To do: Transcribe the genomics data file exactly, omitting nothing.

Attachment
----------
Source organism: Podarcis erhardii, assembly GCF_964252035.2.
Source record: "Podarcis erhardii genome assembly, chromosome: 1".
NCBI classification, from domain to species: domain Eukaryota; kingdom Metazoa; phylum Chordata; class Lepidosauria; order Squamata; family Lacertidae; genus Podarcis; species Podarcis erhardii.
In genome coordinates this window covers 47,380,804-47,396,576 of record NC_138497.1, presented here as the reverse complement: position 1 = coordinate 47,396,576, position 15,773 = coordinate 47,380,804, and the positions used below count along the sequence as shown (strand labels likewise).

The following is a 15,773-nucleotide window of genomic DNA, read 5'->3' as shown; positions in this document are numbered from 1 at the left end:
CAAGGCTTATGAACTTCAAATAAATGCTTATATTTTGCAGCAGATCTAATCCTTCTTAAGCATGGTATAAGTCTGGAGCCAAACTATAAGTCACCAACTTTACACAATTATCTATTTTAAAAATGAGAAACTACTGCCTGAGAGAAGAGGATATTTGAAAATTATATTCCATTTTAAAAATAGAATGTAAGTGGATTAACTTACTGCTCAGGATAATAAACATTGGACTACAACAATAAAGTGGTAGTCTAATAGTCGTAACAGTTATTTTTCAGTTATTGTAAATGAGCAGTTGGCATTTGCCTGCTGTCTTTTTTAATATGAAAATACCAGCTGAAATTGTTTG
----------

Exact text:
Source organism: Podarcis erhardii, assembly GCF_964252035.2.
Source record: "Podarcis erhardii genome assembly, chromosome: 1".
NCBI classification, from domain to species: domain Eukaryota; kingdom Metazoa; phylum Chordata; class Lepidosauria; order Squamata; family Lacertidae; genus Podarcis; species Podarcis erhardii.
In genome coordinates this window covers 47,380,804-47,396,576 of record NC_138497.1, presented here as the reverse complement: position 1 = coordinate 47,396,576, position 15,773 = coordinate 47,380,804, and the positions used below count along the sequence as shown (strand labels likewise).

The following is a 15,773-nucleotide window of genomic DNA, read 5'->3' as shown; positions in this document are numbered from 1 at the left end:
CAAGGCTTATGAACTTCAAATAAATGCTTATATTTTGCAGCAGATCTAATCCTTCTTAAGCATGGTATAAGTCTGGAGCCAAACTATAAGTCACCAACTTTACACAATTATCTATTTTAAAAATGAGAAACTACTGCCTGAGAGAAGAGGATATTTGAAAATTATATTCCATTTTAAAAATAGAATGTAAGTGGATTAACTTACTGCTCAGGATAATAAACATTGGACTACAACAATAAAGTGGTAGTCTAATAGTCGTAACAGTTATTTTTCAGTTATTGTAAATGAGCAGTTGGCATTTGCCTGCTGTCTTTTTTAATATGAAAATACCAGCTGAAATTGTTTG